Claims Against the State of Oklahoma for Motor Vehicle Accident Injuries
Accidents involving government entities and their employees are far more complex than a typical accident. This is because of a law that gives the government immunity from civil lawsuits. Under the Government Tort Claims Act, the state, and its employees, when acting within the scope of their job, are immune from car accident liability subject to certain exceptions.
Per Oklahoma Statute §51-155 the state or any of its political subdivisions will not be liable if a loss or claim results from –
- the absence, condition, location or malfunction of any traffic sign, signal, or warning device, unless it is not corrected within a reasonable time after actual or constructive notice
- the maintenance of the state highway system or any portion thereof unless you can show proof that either the state failed to warn of an unsafe condition, or that you would not have suffered the loss if not for the negligence of the state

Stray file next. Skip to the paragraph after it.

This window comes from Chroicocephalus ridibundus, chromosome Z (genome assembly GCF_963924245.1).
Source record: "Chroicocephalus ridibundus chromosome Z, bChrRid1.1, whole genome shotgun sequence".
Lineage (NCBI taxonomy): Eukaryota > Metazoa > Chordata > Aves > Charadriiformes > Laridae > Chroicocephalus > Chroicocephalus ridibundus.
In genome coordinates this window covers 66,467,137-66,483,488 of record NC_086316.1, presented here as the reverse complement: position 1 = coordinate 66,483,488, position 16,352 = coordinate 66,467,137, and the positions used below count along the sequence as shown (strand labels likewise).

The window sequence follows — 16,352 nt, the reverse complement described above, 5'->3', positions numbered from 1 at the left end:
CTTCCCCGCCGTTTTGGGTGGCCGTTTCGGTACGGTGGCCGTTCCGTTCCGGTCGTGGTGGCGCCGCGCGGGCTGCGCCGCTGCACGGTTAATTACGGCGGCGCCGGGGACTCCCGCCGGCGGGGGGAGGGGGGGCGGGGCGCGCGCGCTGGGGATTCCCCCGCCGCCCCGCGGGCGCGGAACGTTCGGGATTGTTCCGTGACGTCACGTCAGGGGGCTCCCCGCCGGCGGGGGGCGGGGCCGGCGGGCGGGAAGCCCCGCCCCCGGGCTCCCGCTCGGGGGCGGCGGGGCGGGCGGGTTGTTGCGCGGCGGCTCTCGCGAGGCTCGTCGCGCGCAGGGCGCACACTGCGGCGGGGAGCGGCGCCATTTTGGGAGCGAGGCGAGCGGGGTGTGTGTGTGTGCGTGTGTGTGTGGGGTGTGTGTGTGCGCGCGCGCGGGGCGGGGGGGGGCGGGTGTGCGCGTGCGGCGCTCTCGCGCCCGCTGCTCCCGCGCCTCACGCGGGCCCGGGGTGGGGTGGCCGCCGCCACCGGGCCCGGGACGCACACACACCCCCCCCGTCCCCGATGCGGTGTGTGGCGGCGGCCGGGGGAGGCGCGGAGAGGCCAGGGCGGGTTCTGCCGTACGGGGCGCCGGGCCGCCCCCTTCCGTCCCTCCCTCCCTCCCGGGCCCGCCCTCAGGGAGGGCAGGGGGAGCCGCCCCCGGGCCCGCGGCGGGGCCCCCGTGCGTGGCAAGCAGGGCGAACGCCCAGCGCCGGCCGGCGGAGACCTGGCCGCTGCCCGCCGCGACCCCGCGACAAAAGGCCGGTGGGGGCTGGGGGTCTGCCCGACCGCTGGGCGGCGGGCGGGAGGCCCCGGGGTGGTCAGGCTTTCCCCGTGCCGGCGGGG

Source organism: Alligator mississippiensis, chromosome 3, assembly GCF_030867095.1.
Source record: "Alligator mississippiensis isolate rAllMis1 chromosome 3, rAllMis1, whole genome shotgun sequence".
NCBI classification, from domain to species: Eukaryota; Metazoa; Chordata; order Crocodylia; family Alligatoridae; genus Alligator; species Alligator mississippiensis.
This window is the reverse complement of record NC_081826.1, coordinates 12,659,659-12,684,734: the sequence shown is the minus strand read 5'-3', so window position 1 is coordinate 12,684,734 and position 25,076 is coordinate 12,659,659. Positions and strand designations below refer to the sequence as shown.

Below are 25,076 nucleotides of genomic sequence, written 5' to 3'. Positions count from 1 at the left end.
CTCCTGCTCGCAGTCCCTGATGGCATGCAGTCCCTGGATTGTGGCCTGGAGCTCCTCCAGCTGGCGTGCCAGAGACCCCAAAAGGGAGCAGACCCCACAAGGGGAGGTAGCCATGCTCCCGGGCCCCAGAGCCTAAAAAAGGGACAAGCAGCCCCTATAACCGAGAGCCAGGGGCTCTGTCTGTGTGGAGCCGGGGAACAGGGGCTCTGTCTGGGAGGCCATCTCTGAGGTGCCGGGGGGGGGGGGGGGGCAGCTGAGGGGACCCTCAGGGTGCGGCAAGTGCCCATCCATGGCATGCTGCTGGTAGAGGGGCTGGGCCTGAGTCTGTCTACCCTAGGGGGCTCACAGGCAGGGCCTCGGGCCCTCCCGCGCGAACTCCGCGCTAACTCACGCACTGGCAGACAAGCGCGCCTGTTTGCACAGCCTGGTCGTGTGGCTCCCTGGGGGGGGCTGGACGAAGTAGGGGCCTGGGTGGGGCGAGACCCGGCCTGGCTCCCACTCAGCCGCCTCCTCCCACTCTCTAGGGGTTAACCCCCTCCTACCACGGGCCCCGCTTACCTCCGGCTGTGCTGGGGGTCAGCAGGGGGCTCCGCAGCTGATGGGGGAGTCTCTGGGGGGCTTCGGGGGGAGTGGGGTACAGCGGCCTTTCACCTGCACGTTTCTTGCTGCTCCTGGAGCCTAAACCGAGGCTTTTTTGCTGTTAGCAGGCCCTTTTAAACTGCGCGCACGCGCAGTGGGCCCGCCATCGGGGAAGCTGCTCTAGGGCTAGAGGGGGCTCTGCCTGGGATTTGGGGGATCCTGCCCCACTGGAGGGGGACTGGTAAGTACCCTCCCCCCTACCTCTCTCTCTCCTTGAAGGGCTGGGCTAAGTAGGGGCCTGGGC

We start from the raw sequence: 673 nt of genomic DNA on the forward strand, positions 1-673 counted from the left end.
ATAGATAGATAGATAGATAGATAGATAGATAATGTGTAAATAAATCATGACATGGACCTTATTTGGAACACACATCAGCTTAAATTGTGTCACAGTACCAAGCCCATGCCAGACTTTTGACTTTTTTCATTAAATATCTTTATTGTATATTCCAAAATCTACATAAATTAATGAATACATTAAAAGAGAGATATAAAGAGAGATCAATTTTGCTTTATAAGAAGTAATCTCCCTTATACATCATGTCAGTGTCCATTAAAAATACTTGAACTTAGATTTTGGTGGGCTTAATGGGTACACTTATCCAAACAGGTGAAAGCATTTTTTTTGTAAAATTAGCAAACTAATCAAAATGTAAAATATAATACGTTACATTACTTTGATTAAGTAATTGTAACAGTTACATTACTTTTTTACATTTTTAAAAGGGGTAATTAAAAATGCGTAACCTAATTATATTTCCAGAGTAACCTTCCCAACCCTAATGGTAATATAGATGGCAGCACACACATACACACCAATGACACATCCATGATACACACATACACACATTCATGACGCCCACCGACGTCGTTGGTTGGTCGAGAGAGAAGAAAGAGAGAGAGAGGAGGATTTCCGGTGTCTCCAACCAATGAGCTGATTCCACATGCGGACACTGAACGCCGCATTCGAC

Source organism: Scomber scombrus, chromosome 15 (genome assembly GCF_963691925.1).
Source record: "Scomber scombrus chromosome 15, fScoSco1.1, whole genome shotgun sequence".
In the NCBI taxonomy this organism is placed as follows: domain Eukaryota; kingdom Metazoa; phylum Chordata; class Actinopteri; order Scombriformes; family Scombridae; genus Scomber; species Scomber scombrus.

This means that the government may be liable for certain types of road hazards, as well as –
- Line of sight obstructions
- Pavement edge drops
- Construction zones that aren’t properly marked
- Unreasonably dangerous railroad crossings
Accidents that occur on icy, snowy, or wet roads wouldn’t be the government’s fault unless the State did something to cause the condition.
You, the claimant, will have to prove they were negligent in their duty to warn you of hazards or because they failed to correct hazardous conditions. The Government Tort Claims Act also limits the amount of time you have to do this. While the statute of limitations for personal injury and property damage is two years, claims made against the government must be filed within a much shorter time frame. While there is no cap on economic losses in Oklahoma, damages are capped in claims against the State. Punitive damages cannot be awarded in claims against the State either. These types of damages can be considered as a punishment or deterrent for grossly negligent acts.